Waymo Vehicles Require Human Takeover Less Than Competitors

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Waymo, formerly known as Google's Self-Driving Car Project under the Alphabet umbrella, has just filed its latest report with California's Department of Motor Vehicles or DMV. This report shows how often the autonomous cars had to disengage and allow a human to take control of the car. And the numbers are pretty impressive, and the lowest among all autonomous cars on the road right now. In November 2017, Waymo had just one disengagement, after driving 30,516 miles on public roads. For the past twelve months, the total comes to 63 disengagements through 352,544 miles or driving on public roads.

These numbers come out to about 0.18 disengagements per 1,000 miles of travel. Which is far ahead of the competition. The next closest is the GM-owned Cruise, which has 0.8 disengagements per 1,000 miles. There are actually quite a few companies that have the average number of disengagements per 1,000 miles in the triple digits. Including NVIDIA, Bosch, Valeo and Mercedes. The numbers for Mercedes are pretty surprising, with 774 disengagements per 1,000 miles. But on the other hand, Mercedes is still very new and are using just three vehicles that has traveled around 1,087 miles. Meanwhile a company like Waymo has 75 vehicles and over 350K miles traveled, so it has much more experience.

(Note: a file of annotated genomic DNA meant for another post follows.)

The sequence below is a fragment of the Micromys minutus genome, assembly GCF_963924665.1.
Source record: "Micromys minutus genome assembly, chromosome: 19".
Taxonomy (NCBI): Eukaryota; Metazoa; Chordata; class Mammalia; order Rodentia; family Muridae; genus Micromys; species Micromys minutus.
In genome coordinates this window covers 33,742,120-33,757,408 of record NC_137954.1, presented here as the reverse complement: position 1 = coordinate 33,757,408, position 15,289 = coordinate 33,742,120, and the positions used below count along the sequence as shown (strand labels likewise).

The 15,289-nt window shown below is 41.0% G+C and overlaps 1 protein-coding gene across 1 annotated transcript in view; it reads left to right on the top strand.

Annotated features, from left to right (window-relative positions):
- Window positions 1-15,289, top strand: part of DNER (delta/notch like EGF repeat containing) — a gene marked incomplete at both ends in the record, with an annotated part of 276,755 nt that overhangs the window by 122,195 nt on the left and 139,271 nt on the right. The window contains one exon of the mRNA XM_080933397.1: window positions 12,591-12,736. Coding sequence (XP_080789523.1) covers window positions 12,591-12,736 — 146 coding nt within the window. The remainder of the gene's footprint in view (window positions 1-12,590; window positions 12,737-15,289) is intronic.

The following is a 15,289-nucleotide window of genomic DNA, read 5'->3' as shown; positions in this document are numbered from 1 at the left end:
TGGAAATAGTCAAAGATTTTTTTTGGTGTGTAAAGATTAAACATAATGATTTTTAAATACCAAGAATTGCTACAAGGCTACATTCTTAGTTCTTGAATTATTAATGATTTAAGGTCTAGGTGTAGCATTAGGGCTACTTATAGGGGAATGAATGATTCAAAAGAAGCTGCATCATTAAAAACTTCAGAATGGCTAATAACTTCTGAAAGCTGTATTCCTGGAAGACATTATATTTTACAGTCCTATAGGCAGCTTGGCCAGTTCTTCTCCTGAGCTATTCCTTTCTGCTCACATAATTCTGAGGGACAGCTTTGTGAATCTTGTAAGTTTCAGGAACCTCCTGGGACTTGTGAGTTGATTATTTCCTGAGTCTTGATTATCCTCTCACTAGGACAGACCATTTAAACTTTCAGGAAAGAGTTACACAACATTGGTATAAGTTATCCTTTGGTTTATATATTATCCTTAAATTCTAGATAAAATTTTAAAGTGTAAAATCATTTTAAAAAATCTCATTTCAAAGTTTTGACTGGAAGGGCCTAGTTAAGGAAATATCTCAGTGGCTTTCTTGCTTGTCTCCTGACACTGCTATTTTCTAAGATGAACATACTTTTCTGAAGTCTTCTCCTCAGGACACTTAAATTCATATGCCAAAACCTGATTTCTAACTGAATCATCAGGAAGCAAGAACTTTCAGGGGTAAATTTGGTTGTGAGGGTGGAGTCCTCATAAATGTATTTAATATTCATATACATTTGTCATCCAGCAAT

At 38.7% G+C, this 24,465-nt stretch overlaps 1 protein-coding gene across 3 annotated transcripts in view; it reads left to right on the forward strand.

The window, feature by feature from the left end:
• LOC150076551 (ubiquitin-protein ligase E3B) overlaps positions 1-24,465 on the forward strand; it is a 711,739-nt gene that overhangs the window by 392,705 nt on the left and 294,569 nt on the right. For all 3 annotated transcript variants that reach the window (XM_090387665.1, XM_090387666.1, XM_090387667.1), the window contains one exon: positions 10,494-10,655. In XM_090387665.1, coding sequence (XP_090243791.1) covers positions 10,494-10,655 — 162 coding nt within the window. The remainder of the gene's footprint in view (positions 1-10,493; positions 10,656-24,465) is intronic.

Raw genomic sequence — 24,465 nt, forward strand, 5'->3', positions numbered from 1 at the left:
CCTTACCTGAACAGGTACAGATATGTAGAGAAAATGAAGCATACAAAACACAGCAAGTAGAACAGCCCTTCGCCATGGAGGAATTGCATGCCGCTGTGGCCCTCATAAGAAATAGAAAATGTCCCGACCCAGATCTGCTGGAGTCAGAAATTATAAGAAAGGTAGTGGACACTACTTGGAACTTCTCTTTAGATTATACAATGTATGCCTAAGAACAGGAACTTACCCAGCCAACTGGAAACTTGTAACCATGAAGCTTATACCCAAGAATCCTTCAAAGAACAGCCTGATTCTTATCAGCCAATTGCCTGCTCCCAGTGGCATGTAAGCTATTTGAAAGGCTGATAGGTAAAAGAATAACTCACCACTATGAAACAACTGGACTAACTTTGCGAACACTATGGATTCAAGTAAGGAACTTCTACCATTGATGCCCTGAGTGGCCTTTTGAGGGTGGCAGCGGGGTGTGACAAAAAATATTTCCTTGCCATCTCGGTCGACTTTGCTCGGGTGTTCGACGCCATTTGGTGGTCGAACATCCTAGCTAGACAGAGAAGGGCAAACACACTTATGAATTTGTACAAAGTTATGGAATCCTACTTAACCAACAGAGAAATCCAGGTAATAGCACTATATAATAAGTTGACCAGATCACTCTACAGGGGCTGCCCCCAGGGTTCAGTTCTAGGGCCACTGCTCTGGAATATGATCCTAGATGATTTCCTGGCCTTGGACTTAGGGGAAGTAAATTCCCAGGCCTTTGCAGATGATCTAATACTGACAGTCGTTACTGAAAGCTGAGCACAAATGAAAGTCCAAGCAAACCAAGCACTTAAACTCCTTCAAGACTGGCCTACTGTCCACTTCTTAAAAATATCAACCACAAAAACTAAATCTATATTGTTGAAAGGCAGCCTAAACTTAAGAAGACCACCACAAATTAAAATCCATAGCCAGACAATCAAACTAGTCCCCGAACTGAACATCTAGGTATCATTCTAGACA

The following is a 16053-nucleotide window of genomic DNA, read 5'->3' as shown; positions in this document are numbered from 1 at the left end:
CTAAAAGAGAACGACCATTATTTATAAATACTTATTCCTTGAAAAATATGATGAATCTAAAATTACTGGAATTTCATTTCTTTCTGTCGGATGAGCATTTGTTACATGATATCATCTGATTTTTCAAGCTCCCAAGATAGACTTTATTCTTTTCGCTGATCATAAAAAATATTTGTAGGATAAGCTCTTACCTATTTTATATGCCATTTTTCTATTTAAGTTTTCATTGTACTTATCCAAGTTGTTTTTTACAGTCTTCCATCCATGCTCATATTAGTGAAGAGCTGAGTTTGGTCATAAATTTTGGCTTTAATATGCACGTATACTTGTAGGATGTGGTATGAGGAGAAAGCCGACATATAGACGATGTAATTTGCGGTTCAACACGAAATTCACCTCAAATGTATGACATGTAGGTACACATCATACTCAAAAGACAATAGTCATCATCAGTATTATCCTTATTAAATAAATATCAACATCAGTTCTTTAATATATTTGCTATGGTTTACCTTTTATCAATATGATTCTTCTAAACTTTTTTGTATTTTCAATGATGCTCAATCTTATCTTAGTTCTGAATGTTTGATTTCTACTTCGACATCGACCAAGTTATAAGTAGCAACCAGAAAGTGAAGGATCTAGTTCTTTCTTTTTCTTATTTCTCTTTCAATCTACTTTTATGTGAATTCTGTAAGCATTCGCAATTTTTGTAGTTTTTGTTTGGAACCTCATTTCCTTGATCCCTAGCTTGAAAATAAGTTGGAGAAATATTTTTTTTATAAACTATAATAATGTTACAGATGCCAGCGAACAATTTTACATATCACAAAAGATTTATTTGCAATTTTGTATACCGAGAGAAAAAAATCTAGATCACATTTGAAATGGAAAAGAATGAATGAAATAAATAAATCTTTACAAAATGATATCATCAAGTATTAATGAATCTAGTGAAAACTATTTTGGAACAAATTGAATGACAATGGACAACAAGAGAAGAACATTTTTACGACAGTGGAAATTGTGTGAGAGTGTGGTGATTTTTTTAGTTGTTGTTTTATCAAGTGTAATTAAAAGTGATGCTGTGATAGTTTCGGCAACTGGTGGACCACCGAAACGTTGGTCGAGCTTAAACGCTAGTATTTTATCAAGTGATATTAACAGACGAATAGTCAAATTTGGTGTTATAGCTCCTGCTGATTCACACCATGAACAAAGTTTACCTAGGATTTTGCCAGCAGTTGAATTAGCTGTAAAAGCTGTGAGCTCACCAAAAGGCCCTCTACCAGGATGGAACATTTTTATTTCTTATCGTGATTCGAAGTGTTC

Waymo has been working on its self-driving vehicles for quite a while, nearly a decade now. So it's no surprise that it's far ahead of the competition, with the only one being close to Waymo, being Cruise. And that is in terms of miles traveled, disengagements and vehicles being tested. Waymo recently ordered another batch of Chrysler Pacifica hybrid mini-vans, from Fiat Chrysler Automobiles (or FCA). So the company is looking to expand it's operation even more. Waymo is still looking for ways to make a profit from these vehicles, as it is its own company now and does need to have a source of revenue, since it did graduate from Alphabet's X lab not too long ago. And the plan is to start selling the self-driving software to automakers, and also create and autonomous ride-sharing service, that could rival something like Uber and Lyft. And at the rate that Waymo is going, it could be happening real soon.

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